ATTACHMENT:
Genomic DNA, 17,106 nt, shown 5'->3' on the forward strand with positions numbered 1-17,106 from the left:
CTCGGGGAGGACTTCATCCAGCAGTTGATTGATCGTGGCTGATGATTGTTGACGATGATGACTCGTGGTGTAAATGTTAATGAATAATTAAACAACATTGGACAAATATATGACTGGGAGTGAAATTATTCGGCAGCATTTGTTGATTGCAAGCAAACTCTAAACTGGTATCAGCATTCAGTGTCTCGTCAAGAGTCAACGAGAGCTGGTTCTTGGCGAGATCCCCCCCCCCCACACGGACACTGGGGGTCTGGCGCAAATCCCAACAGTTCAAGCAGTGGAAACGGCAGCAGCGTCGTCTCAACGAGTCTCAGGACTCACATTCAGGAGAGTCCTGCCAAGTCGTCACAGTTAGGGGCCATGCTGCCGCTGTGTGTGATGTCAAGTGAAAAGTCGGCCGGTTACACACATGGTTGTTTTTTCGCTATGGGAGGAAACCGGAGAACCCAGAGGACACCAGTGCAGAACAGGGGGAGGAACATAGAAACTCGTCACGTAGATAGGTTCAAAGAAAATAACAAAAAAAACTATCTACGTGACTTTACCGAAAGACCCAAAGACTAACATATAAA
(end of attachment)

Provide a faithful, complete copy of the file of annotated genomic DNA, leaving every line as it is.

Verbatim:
Genomic DNA, 17,106 nt, shown 5'->3' on the forward strand with positions numbered 1-17,106 from the left:
CTCGGGGAGGACTTCATCCAGCAGTTGATTGATCGTGGCTGATGATTGTTGACGATGATGACTCGTGGTGTAAATGTTAATGAATAATTAAACAACATTGGACAAATATATGACTGGGAGTGAAATTATTCGGCAGCATTTGTTGATTGCAAGCAAACTCTAAACTGGTATCAGCATTCAGTGTCTCGTCAAGAGTCAACGAGAGCTGGTTCTTGGCGAGATCCCCCCCCCCCACACGGACACTGGGGGTCTGGCGCAAATCCCAACAGTTCAAGCAGTGGAAACGGCAGCAGCGTCGTCTCAACGAGTCTCAGGACTCACATTCAGGAGAGTCCTGCCAAGTCGTCACAGTTAGGGGCCATGCTGCCGCTGTGTGTGATGTCAAGTGAAAAGTCGGCCGGTTACACACATGGTTGTTTTTTCGCTATGGGAGGAAACCGGAGAACCCAGAGGACACCAGTGCAGAACAGGGGGAGGAACATAGAAACTCGTCACGTAGATAGGTTCAAAGAAAATAACAAAAAAAACTATCTACGTGACTTTACCGAAAGACCCAAAGACTAACATATAAA